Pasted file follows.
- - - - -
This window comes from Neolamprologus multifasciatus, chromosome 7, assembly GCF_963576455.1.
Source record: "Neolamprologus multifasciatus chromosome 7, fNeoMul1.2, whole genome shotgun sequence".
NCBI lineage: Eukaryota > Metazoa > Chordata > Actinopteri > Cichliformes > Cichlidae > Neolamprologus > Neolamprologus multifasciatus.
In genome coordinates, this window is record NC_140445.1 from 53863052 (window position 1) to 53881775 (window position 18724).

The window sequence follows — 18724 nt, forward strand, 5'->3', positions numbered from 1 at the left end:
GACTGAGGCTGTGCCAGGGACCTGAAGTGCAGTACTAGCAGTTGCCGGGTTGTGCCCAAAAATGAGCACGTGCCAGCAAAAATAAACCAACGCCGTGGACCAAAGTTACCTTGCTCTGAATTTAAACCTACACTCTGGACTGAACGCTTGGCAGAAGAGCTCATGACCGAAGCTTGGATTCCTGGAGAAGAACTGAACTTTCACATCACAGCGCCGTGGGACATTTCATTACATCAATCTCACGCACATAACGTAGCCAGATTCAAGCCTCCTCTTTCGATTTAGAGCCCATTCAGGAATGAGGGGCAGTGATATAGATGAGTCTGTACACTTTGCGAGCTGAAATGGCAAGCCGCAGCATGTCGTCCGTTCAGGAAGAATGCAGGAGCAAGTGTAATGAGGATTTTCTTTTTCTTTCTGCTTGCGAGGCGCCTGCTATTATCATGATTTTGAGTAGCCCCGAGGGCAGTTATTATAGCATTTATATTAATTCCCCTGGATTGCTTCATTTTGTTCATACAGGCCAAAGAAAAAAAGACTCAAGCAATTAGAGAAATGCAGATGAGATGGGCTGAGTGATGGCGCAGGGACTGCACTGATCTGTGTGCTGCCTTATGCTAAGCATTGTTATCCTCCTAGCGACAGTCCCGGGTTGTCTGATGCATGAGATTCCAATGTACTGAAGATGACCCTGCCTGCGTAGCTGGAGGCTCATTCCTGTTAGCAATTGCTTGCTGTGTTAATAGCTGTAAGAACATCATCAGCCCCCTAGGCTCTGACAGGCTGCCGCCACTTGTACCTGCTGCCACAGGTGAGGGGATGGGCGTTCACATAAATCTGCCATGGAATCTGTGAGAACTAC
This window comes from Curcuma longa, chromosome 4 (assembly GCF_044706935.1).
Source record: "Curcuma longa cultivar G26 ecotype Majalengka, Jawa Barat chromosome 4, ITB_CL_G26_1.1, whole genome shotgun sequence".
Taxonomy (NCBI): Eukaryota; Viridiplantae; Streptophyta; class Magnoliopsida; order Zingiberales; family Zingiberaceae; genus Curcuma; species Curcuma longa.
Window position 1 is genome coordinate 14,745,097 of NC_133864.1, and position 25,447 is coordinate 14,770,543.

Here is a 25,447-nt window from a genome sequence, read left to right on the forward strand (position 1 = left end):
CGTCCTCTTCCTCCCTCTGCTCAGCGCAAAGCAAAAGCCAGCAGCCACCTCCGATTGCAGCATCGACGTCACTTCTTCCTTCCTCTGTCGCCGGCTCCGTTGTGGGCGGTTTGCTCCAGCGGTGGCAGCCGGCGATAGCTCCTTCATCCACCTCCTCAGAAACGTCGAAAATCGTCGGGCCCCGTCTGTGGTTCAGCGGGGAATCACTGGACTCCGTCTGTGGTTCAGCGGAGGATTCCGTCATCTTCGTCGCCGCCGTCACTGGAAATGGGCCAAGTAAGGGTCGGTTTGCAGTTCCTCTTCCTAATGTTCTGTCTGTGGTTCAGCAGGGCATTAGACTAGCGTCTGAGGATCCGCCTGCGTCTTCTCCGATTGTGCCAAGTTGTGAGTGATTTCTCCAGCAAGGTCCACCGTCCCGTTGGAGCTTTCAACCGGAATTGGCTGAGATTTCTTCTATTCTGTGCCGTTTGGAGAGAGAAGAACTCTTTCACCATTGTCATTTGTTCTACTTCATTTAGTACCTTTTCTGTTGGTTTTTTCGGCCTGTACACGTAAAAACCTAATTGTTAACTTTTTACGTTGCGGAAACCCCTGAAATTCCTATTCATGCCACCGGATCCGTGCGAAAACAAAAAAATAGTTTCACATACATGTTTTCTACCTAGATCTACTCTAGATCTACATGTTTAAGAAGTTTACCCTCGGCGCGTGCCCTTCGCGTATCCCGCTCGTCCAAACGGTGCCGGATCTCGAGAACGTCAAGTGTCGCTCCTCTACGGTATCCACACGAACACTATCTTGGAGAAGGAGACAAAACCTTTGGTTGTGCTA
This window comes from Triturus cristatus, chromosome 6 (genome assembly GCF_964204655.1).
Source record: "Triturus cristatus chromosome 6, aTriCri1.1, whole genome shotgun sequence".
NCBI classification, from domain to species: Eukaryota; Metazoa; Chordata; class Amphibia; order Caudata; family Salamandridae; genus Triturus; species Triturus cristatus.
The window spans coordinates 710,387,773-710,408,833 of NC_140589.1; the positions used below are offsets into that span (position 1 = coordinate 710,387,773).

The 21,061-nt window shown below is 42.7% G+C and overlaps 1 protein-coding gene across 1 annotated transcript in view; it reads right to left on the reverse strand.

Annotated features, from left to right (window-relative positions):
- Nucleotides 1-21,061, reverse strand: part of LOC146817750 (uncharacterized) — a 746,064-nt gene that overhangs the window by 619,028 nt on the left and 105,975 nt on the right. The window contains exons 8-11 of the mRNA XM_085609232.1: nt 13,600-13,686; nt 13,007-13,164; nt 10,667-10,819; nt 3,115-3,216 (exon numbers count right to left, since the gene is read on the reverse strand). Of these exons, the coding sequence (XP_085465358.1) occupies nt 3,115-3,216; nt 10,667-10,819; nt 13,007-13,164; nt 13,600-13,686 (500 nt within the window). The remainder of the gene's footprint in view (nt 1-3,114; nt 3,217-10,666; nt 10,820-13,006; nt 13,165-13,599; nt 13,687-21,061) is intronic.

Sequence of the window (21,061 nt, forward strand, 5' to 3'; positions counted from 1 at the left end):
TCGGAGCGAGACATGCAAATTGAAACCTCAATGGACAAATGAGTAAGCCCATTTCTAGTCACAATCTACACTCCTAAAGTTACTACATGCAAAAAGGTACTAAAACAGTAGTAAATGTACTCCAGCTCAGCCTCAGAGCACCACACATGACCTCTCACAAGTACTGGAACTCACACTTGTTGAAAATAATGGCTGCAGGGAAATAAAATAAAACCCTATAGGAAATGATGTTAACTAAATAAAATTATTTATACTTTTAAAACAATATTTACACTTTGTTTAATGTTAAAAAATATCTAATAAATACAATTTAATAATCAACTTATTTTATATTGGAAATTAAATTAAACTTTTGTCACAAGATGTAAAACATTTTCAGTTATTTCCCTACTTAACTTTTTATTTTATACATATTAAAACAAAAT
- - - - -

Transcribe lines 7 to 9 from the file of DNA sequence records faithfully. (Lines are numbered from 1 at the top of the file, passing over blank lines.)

This window comes from Curcuma longa, chromosome 4 (assembly GCF_044706935.1).
Source record: "Curcuma longa cultivar G26 ecotype Majalengka, Jawa Barat chromosome 4, ITB_CL_G26_1.1, whole genome shotgun sequence".
Taxonomy (NCBI): Eukaryota; Viridiplantae; Streptophyta; class Magnoliopsida; order Zingiberales; family Zingiberaceae; genus Curcuma; species Curcuma longa.